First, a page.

'Yeah, we've made it,' crackled a voice over the radio, speaking with relief after a nerve-wracking 72 hours of driving in one of the world’s most remote and rugged regions. For one of the most epic and ambitious modern-day overland journeys, this was a truly monumental moment. The high-alpine pass into China had been blocked by snow for days, impassable even to the hardiest of off-road vehicles. With no other route through, the team's target – the bright lights of the Beijing Motor Show – was slipping, and time was ticking. It was with a justifiable cry of relief, then, that China finally rolled beneath the wheels of the four Land Rovers on the Journey of Discovery and this 13-country tour through a mix of urban and off-road destinations was on the home straight at last.
On the 50-day Journey of Discovery from Birmingham to Beijing, a team driving four Land Rovers took on more than 8000 miles of varied terrain through 13 countries, revealing some unique and fascinating stories with the aim of raising £1m for the International Federation of Red Cross and Red Crescent Societies in the process.
After rolling out of the Geneva Motor Show, the first stop was the Aosta Valley, where the team joined the experts from the Pila resort to discover the technique to protecting the slopes from avalanches. There, polar explorer Ben Saunders and cameraman Johno Verity – an avalanche survivor – watched as explosives triggered a perfectly controlled avalanche, removing a threatening snow cornice before it became a danger.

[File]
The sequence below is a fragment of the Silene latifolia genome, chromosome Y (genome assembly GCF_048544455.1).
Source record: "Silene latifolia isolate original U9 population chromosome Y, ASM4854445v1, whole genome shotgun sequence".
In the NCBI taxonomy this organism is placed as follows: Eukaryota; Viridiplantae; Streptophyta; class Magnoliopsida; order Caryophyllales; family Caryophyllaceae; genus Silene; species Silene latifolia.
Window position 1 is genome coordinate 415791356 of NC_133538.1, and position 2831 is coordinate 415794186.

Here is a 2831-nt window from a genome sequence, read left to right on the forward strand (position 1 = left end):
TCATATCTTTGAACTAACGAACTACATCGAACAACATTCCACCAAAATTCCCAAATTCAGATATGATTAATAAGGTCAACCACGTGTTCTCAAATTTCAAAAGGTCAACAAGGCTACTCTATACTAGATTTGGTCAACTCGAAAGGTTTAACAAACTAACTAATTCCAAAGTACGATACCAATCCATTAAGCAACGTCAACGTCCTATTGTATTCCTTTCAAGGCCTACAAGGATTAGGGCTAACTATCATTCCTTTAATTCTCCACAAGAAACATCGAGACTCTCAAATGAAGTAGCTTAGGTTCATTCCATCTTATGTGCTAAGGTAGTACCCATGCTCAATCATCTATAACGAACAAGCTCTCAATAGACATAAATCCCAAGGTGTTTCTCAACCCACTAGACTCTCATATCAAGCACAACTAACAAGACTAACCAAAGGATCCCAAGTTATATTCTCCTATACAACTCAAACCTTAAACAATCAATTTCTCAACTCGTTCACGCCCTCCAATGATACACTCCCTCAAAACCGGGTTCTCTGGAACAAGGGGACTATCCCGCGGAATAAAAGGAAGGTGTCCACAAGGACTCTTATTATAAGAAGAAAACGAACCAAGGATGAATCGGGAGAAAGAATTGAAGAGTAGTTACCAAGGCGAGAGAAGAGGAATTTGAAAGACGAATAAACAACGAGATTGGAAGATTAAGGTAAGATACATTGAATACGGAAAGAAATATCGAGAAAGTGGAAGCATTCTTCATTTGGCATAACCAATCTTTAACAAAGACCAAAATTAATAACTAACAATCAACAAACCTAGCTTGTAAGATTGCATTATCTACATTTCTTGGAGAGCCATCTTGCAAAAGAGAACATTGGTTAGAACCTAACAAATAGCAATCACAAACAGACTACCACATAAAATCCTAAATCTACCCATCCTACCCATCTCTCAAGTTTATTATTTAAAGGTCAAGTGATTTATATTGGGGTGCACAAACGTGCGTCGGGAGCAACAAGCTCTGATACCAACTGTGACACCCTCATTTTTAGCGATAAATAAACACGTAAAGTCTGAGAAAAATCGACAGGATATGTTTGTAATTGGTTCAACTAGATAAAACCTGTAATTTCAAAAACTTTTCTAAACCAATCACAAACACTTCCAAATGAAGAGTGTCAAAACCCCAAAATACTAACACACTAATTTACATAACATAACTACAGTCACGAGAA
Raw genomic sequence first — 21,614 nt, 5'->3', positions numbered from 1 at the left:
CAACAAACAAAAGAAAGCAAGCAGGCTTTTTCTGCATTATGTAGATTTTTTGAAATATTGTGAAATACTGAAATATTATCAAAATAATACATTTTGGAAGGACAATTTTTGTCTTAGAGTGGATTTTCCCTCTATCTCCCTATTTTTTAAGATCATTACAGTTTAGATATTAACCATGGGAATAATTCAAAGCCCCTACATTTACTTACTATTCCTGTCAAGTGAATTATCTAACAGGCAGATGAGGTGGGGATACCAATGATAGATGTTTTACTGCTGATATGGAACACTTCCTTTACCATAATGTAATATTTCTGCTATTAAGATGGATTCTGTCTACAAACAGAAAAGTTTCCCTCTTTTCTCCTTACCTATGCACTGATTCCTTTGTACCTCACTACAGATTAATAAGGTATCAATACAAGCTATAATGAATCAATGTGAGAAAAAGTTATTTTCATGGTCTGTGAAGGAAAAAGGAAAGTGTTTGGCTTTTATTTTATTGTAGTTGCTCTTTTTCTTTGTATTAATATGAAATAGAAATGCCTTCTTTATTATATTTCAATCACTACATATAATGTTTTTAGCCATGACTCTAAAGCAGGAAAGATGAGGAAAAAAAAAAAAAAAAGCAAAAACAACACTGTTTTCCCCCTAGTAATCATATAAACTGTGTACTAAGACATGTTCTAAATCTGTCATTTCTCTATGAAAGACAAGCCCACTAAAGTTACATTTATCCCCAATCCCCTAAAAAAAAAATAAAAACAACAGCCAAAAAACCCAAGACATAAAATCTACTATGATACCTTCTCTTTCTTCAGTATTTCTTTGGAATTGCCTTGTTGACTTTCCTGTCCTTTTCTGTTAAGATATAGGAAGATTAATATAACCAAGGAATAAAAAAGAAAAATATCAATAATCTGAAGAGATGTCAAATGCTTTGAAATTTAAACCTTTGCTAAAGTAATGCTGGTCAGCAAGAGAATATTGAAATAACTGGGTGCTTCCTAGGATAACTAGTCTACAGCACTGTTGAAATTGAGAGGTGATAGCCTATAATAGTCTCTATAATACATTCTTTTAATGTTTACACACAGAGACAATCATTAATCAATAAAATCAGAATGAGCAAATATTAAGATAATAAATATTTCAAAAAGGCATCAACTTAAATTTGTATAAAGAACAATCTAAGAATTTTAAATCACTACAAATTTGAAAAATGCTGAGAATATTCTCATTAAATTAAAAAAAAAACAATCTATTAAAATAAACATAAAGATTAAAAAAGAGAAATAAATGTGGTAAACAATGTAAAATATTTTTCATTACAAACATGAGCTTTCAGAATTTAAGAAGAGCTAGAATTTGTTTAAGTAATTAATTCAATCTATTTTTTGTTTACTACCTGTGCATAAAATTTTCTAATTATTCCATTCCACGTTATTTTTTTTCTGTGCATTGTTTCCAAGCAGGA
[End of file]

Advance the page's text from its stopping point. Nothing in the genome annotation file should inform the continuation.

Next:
Then, after a stint of ice driving in Austria and a tour of the cultural European cities of Milan, Saltsburg, Vienna and Budapest – travelling with a police escort through Heroes Square – it was onto even more gritty stuff, as the first week ended with a haunting trip to Chernobyl. More than 25 years since the nuclear accident, this was the first private vehicle trip allowed into the 30km exclusion zone. The peeling paint and sagging ceilings of buildings in the ghost town of Pripyat, once home to 50,000, showed a snapshot of a life destroyed. The Ukrainian cities of L'Viv, Kiev and Odessa were next up, passing by with visits to a Hogwarts-style pharmacy museum of potions and lotions; a micro miniatures museum with a 400-piece gold model ship smaller than a fingernail; and the Odessa Steppes, where a late decision by the crew to avoid damaging the famed walkway halted a planned descent.
The wheels then rolled into a former submarine shelter, carved deep into a mountain beside the Black Sea in Balaklava. Such a crucial part of the Soviet Cold War armoury, the entire town was taken off the map for more than 35 years and driving through the curved tunnels, designed to deflect accidental blasts from nuclear missiles once stored inside, revealed the stories behind a secret old world, now replaced by luxury yachts in the harbour outside. En-route to Moscow, up a slithering snow-covered driveway, the enthralling Mikhail Krasinets revealed a glimpse into Soviet automotive history through his incredible 300-strong collection of cars, with the modern Discovery 4x4s driving alongside an ancient Soviet equivalent.